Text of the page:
This article is from 2006.
It takes a particular brand of academic naivety to hand out early draft copies of your 800-page manuscript to students before the book is even published, but that is exactly what popular British historian Felipe Fernández-Armesto did a couple of years ago. The manuscript was for his exhaustingly titled book The World: A Global History Volume II: Since 1300 and several weeks into the term, illegal copies of the book began appearing on internet file sharing service ZeroPaid. Bootleg copies of the work soon spread. While Fernández-Armesto realised his options were limited in fighting such piracy, various online watchdogs used his case as a notable example of the need for new copyright rules that tackled such academic excess as wanting to share your research with students.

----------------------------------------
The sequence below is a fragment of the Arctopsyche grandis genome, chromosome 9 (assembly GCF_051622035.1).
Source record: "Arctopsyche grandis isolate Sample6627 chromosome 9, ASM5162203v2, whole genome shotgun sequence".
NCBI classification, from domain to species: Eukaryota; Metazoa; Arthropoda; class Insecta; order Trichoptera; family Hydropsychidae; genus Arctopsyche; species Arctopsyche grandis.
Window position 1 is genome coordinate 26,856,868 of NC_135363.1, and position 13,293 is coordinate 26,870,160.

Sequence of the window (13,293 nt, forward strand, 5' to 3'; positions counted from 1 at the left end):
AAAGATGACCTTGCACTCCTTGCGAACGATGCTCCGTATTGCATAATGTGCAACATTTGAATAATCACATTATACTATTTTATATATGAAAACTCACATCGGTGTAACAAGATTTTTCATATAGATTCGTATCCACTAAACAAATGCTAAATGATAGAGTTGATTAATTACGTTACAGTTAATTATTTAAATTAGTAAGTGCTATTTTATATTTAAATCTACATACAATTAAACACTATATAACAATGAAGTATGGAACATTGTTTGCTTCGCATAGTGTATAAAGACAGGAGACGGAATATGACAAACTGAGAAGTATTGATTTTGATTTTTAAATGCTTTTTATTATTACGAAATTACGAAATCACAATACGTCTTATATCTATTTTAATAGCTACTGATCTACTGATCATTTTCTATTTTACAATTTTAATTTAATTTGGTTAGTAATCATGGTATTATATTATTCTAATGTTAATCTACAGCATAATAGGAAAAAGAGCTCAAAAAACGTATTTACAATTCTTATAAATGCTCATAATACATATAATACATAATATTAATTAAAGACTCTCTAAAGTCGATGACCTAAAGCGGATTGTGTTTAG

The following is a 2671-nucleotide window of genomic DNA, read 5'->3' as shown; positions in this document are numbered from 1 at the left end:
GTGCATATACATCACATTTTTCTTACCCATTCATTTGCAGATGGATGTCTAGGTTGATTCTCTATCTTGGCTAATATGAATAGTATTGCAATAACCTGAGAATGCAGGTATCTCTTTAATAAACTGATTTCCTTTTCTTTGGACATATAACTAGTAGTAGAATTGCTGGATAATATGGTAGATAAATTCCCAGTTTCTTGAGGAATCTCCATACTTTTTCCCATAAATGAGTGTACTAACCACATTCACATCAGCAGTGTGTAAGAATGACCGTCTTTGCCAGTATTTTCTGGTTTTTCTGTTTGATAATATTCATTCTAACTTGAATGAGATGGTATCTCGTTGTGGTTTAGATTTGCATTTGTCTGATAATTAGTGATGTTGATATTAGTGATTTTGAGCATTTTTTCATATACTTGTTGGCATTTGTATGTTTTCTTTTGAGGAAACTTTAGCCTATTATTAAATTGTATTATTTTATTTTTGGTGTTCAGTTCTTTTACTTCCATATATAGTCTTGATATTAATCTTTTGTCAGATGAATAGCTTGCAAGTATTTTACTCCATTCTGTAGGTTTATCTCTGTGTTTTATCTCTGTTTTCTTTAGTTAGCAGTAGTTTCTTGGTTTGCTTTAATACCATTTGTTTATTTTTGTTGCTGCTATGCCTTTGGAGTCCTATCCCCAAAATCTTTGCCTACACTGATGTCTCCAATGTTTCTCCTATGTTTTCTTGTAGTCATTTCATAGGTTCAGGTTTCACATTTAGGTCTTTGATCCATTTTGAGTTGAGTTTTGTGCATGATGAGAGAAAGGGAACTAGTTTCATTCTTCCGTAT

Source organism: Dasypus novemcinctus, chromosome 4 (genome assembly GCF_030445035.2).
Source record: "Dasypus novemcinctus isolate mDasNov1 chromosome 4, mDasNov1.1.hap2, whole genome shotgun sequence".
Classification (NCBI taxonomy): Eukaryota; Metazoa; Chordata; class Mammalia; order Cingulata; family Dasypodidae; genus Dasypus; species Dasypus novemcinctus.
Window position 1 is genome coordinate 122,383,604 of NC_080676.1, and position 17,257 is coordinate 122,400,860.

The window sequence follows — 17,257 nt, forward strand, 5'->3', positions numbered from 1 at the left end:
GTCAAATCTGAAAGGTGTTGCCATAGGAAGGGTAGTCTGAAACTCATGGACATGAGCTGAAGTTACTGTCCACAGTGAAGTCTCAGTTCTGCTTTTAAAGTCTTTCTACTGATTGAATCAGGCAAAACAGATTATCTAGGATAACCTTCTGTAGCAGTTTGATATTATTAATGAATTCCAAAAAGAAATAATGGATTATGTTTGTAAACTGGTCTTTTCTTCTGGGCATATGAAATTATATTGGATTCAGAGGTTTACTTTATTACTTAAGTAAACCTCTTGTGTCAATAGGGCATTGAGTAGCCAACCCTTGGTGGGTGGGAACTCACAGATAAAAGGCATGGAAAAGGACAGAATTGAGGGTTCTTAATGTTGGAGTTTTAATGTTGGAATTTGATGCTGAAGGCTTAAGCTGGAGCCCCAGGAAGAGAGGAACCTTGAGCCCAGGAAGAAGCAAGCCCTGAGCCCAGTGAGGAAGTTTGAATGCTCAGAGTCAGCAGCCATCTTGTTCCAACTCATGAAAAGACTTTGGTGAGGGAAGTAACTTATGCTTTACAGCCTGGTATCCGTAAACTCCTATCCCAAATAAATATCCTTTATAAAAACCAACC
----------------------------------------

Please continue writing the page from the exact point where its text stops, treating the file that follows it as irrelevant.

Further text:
56-year-old Armesto is a superdon. With more chairs and board seats in UK and US universities than you can shake AJP Taylor at, his output is phenomenal. The pick of the bunch are Millennium: A History of the Last Thousand Years and Food: A History which prove that Armesto belongs to that small but eminently smart group of commentators who make history vibrant and diseased at the same time. (Paul Dale)
20 Aug, 8pm, £8 (£6).